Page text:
Calgary Family Assessment Model

Subject: Nursing
Pages: 12
Words: 3300
Reading time:
12 min
Study level: College


The Calgary Family Assessment Model presents a detailed means of assessment whereby the whole range of structural, developmental and functional aspects of a family’s condition and foundation are put into consideration for the purposes of assisting in certain intervention processes. This model provides a simplified framework that assists nurses when in the business of interviewing particular families. The model gives clear overview on the real family members and the significant relationships between them including their duties. The model also assists in obtaining information concerning family support and communication networks. The whole information is obtained from the family through oral interview. Various tools are applied which help in organizing data concerning the family under analysis. These tools include the use of genogram and ecomap. The nurse has got the ability of giving advice on what seems relevant for the family on particular situations (Wright and Leahey, 2009).

Through the application and implementation of the CFAM, it is possible to understand the family concerns and the negative images resulting in conflicts and painful feelings. Some of the concerns could be prevented or solved with the full support of family members. Therefore, through this it is possible as a nurse to improve the cognitive, affective and the behaviors of the family members putting them within right context (Wright and Leahey, 2009).

Using the structural components of the model to describe the family


Concerning the family composition, the family comprises of Mr. Peter who is deceased, Eliza the wife. They have seven children, six daughters and one son David who is the last born in Peter’s family and is currently nineteen years of age. Sheila is one of David’s sisters and is twenty years of age, a year older than David. There are also grand children. Family composition could be useful since it helps in describing the family’s status, source of support and history on how family has been managed. The issue of gender could be used to explain some behaviors within the family, David is the only son and is all surrounded by ladies, the mother and the six sisters. He has no source of male authority over him after the father’s demise. Sexual orientation may not apply to the family since from the description of the family there is none who is bisexual.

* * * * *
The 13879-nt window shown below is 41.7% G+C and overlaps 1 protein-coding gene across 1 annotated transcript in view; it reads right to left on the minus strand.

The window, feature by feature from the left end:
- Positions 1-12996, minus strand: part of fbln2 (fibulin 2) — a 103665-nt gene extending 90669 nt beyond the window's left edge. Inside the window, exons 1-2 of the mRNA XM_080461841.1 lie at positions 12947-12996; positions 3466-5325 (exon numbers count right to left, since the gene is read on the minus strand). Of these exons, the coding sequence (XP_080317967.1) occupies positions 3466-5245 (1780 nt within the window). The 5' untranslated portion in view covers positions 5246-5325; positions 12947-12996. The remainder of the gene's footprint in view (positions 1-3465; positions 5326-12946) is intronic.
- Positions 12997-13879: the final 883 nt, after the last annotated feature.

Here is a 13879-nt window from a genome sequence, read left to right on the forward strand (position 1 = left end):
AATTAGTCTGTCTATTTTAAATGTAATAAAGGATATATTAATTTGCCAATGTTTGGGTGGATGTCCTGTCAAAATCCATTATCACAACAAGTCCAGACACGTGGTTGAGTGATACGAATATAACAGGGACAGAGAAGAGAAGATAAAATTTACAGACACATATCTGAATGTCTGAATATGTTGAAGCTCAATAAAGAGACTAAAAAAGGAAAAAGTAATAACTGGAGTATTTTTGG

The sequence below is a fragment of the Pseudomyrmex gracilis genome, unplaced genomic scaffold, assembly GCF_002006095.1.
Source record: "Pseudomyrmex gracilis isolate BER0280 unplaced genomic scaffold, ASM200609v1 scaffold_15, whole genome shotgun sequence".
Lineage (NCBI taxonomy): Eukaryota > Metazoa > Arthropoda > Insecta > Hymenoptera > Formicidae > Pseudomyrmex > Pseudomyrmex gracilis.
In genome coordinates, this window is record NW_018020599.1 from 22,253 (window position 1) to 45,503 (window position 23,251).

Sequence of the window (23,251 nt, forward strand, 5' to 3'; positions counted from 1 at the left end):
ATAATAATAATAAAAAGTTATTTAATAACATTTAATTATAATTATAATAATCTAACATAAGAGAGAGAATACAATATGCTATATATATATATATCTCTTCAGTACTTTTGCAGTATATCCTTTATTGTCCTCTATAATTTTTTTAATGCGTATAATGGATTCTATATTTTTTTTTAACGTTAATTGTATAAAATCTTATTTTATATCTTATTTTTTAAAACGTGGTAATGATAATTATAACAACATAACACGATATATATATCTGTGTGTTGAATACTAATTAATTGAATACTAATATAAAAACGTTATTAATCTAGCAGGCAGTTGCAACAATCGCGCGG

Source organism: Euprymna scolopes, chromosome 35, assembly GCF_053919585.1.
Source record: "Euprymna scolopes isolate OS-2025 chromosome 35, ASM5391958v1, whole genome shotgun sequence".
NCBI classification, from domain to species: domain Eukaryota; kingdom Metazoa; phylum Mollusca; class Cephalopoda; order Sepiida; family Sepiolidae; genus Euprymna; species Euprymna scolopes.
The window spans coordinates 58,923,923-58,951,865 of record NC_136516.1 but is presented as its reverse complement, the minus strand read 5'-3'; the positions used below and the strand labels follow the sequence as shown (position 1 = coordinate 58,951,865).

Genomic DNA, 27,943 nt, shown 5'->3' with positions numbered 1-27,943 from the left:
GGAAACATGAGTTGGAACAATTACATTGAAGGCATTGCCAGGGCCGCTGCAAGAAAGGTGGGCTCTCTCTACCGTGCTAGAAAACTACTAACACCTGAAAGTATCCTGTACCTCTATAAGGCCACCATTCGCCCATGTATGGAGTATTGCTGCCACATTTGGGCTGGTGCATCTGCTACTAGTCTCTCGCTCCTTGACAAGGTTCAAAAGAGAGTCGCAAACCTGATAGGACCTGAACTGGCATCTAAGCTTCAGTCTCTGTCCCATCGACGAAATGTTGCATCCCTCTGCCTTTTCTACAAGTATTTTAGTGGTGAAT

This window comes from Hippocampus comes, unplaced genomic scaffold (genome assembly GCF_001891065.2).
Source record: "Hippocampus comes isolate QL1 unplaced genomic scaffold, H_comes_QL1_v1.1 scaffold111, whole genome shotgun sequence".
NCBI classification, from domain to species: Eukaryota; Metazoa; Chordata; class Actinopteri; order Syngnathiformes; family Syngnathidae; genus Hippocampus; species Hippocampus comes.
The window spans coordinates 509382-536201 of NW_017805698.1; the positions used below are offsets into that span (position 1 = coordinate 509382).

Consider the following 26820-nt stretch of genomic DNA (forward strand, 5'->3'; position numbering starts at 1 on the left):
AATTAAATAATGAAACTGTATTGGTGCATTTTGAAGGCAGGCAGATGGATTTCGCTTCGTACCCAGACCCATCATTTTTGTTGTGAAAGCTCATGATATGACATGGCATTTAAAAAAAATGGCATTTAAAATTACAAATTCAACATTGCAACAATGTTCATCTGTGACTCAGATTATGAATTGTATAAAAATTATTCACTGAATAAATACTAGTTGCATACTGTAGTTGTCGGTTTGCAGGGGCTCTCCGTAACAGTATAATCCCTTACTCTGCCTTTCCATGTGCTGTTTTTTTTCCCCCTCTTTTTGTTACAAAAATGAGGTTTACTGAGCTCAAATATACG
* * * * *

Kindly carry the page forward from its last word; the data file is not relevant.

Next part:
The issue of extended family may not apply since in this context only the family members are mentioned. On the larger system, David has got friends at school one of David’s friend is Sam who proves to be of great assistance to him especially when it comes to class work. He assists David with class notes whenever he misses classes. The other external member of the family is known as Mary James whom David dates. Mary is survived by both parents who are migrants from Africa. The lady has got a son known as Kerri, the father being Mr. Tom. The family is further influenced by the teachers from the school where David attends, the school keeps on updating David’s mother on his progress at school which seems not encouraging at all due to his poor performance and bad behaviors (Wright and Leahey, 2009).

Within the larger systems, the family members have close relations with each other and a well- functioning network. This is revealed by the fact that although David’s sisters have left home, they often make frequent visits. David has stressful relations at school, because he often misses classes. He is involved in sporting activities like ice hockey and fastball and also works out quite often in the school gym to keep fit. The Father to the family, Peter, died of heart attack couple of years past. Mary who is currently dating David was first diagnosed with spotting and edema during her first pregnancy and currently the doctor found out that the blood pressure was so high. However, her parents on the other hand are healthy, Mary is pregnant the second time and decides not to tell them due to fear of embarrassing the family once again. Mary enjoys being the only daughter in their family.